OPEN GOVERNMENT -- The Associated Press reports that the Obama administration has lost its argument, echoing the Bush Justice Department's position, for a state secrets privilege terminating a lawsuit challenging the
government's warrantless wiretapping program.  A federal appeals
court in San Francisco today rejected the department's
request for an emergency stay in the case involving warrantless surveillance of a defunct Islamic
charity.
  (Case documents here)

The Obama administration, like the Bush administration before it,
claimed national security would be compromised if a lawsuit brought by
the Oregon chapter of the charity, Al-Haramain Islamic Foundation, was
allowed to proceed.

    Now, civil libertarians hope the case will
become the first chance for a court to rule on whether the warrantless
wiretapping program was legal or not. It cited the so-called state
secrets privilege as a defense against the lawsuit.

    "All we
wanted was our day in court and it looks like we're finally going to
get our day in court," said Al-Haramain's lawyer, Steven Goldberg.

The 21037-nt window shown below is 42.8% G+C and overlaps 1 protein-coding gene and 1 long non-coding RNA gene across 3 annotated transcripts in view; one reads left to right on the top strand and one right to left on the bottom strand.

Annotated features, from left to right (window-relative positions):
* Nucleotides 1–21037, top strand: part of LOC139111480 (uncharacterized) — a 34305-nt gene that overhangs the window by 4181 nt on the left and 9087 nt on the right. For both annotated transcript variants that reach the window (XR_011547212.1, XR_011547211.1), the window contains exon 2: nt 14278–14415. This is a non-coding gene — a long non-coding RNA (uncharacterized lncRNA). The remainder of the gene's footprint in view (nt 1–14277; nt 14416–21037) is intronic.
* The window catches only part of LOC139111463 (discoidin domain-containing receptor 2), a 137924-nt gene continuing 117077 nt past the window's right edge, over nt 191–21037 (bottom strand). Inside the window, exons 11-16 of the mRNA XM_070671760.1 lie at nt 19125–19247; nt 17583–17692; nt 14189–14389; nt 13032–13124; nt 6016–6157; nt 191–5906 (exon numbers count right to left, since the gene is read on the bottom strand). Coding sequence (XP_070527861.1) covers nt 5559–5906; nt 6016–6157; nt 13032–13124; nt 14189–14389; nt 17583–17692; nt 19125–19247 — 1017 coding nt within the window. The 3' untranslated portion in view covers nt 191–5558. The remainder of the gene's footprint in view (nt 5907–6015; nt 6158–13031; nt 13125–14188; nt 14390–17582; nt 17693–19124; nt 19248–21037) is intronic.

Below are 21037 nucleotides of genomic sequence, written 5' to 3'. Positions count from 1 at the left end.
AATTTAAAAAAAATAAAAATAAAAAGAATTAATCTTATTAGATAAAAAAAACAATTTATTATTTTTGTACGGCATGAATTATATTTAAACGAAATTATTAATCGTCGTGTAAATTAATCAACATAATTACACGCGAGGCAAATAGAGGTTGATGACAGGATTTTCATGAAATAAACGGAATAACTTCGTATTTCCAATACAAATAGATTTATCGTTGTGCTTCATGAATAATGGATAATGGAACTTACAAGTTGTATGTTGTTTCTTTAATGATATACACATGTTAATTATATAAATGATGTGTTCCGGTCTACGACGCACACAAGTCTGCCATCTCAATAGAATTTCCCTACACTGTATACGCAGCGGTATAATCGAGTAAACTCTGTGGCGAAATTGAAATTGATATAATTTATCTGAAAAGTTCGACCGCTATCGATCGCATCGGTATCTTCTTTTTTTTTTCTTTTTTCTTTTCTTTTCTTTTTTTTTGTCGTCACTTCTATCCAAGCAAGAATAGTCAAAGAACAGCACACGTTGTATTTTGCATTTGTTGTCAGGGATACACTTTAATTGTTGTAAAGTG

"This case is all about challenging an assertion of power by the
executive branch which is extraordinary."

    A Justice Department spokesman declined to comment.
    The
decision by the three-judge appeals panel is a setback for the new
Obama administration as it adopts some of the same positions on
national security and secrecy as the Bush administration.

    Earlier
this month, Attorney General Eric Holder ordered a review of all state
secrets claims that have been used to protect Bush administration
anti-terrorism programs from lawsuits.

    Yet even as that review
continues, the administration has invoked the privilege in several
different cases, including Al-Haramain.